Level 2 Group 2 – Class notes – 21st October 2015

Objectives

  1. Education speaking & listening

  2. Stereotypes

  3. Private schools, grammar school, state education

  4. Michael Gove reading

  5. Abdul’s student council feedback

  6. Khumbulani’s presentation – making things for free in Zimbabwe

  7. Past continuous, would & used to

    Undergraduate Open Days at Salford

http://www.salford.ac.uk/study/visit/undergraduate-open-days

For and against arguments. Discuss this statement:

“Instead of attacking the successes of private education, the state education sector should seek to learn from them.”

Arguments for:

  1. The teacher is in charge of the topics and education.
  2. Parents have more control.
  3. There is more discipline.

Arguments against:

  1. The country suffers because a lack of opportunities for everyone is not good for the health of the country.
  2. It’s more important to talk about the unfairness of private schools. They are only for the rich!
  3. Is it true that teaching is better in private schools? This might not be the case.
  • words:

Where are grammar schools in the UK?

https://en.wikipedia.org/wiki/Grammar_school

dunce’s cap & writing lines

grass roofed house in Zimbabwe

privilege noun

UK   US   /ˈprɪv.əl.ɪdʒ/

C1 [C or U] an ​advantage that only one ​person or ​group of ​peoplehas, usually because of ​theirposition or because they are ​rich:Healthcare should be a ​right, not a privilege.
Senior ​management enjoycertain privileges, such as ​company​ cars and ​healthinsurance.
an ​opportunity to do something ​special or ​enjoyable:I had the privilege ofinterviewing Picasso in the 1960s.It was a ​real privilege tomeet her.
the way in which ​richpeople or ​people from a high ​social​ class have most of the ​advantages in ​society:a ​life of privilege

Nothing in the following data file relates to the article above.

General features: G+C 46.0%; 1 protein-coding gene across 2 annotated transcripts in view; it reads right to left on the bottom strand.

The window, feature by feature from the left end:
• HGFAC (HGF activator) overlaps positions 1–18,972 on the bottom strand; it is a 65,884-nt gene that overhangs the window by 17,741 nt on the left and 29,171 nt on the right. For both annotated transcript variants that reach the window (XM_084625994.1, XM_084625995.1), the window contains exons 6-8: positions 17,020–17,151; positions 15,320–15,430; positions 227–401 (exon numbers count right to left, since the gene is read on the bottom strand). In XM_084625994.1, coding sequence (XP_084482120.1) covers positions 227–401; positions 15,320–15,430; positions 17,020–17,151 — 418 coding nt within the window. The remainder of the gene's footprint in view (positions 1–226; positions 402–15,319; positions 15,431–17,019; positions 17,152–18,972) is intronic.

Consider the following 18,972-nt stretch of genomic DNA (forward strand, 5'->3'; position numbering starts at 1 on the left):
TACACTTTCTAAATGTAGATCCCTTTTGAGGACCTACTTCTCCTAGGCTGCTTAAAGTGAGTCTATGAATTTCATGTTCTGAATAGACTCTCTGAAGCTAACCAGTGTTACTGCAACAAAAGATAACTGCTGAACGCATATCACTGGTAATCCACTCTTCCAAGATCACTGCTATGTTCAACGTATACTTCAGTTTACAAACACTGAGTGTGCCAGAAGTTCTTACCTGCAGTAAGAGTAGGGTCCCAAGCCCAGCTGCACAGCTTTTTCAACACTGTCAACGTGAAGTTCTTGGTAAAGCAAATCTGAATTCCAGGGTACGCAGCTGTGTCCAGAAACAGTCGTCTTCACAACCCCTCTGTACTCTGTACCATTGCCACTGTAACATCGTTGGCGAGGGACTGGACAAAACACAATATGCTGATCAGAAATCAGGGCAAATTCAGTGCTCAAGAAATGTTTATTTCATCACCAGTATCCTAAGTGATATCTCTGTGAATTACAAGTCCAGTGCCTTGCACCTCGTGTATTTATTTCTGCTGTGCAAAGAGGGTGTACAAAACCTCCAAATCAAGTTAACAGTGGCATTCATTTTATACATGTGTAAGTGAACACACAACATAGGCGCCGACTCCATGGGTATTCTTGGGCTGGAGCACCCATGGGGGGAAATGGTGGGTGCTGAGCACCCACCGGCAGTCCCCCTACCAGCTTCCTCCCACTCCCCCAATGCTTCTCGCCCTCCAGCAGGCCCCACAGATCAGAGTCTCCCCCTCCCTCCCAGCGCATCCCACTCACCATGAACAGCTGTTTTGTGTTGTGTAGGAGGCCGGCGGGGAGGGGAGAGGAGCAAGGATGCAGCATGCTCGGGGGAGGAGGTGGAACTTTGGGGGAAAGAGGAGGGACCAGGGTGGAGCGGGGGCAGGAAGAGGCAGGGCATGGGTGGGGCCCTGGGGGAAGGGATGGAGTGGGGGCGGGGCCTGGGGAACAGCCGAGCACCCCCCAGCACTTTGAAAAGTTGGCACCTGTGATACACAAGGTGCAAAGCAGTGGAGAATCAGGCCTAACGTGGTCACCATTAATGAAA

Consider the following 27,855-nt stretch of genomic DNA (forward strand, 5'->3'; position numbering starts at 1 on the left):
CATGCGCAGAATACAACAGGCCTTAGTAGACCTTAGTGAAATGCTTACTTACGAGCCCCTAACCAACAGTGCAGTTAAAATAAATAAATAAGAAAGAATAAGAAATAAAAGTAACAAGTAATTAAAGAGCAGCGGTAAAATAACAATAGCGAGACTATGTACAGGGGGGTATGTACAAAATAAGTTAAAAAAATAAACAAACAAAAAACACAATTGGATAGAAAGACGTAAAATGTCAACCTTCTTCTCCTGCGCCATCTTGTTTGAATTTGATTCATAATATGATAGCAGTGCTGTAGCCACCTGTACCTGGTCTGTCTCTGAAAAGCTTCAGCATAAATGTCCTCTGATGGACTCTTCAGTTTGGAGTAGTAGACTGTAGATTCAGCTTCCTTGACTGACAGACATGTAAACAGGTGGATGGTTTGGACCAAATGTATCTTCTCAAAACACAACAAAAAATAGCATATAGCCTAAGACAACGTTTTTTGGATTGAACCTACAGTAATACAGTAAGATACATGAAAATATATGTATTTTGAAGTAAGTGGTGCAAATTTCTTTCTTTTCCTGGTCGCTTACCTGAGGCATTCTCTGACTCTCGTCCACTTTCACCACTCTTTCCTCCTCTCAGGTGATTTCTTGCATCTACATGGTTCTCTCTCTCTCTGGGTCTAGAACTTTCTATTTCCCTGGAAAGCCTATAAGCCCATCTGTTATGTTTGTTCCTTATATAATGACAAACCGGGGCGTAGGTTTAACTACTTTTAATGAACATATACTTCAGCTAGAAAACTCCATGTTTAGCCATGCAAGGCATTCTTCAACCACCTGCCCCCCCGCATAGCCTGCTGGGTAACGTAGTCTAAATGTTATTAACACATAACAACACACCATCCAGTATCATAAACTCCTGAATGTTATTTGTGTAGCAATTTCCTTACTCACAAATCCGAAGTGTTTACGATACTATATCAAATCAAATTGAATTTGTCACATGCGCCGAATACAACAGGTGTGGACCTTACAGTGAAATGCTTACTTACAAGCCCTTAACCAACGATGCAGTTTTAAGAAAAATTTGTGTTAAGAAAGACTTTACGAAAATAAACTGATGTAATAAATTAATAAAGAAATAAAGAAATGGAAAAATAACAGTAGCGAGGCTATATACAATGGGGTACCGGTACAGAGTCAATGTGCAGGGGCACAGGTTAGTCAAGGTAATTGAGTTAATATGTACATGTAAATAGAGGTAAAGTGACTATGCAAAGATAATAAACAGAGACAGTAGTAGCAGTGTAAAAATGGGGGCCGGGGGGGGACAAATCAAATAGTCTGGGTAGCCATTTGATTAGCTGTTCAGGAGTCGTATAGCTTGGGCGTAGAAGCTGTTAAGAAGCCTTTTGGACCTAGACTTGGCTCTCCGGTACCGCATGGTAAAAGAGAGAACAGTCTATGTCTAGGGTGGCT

specialized law the ​specialright that some ​people in ​authority have that ​allows them to do or say things that other ​people are not ​allowed to:diplomatic/​parliamentary privilege

perpetuate verb [T]

UK   /pəˈpetʃ.u.eɪt/  US   /pɚˈpetʃ-/ formal

to ​cause something to ​continue:Increasing the ​supply of ​weapons will only perpetuate the ​violenceand ​anarchy.The ​aim of the ​association is to perpetuate the ​skills of ​traditionalfurnituredesign.
perpetuation  noun [U]

dunce noun [C] (we don’t use this word these days, it’s not a nice thing to say!)

UK   US   /dʌns/ disapproving

a ​person who is ​slow to ​learn or ​stupid, ​especially at ​school

ragged adjective

UK   US   /ˈræɡ.ɪd/

(of ​clothes) ​torn and not in good ​condition:The ​children were ​wearingdirty, ragged ​clothes. (of a ​person) ​untidy, ​dirty, and ​wearingold, ​tornclothes:Two ragged ​childrenstoodoutside the ​station, ​begging for ​money.

snatch verb [T] (TAKE QUICKLY)

C2 to take ​hold of something ​suddenly and ​roughly:He snatched the ​photos out of my ​hand before I had a ​chance to ​look at them.figurative Running the ​bestrace of his ​career, Fletcher snatched(= only just ​won) the ​goldmedal from the ​Canadianchampion. to take something or someone away by ​force:The six-year-old ​girl was snatched from a ​playground and her ​bodywas ​found two ​dayslater.She had her ​purse snatched (= ​stolen) while she was ​shopping.
Advertisements

Leave a Reply

Fill in your details below or click an icon to log in:

WordPress.com Logo

You are commenting using your WordPress.com account. Log Out / Change )

Twitter picture

You are commenting using your Twitter account. Log Out / Change )

Facebook photo

You are commenting using your Facebook account. Log Out / Change )

Google+ photo

You are commenting using your Google+ account. Log Out / Change )

Connecting to %s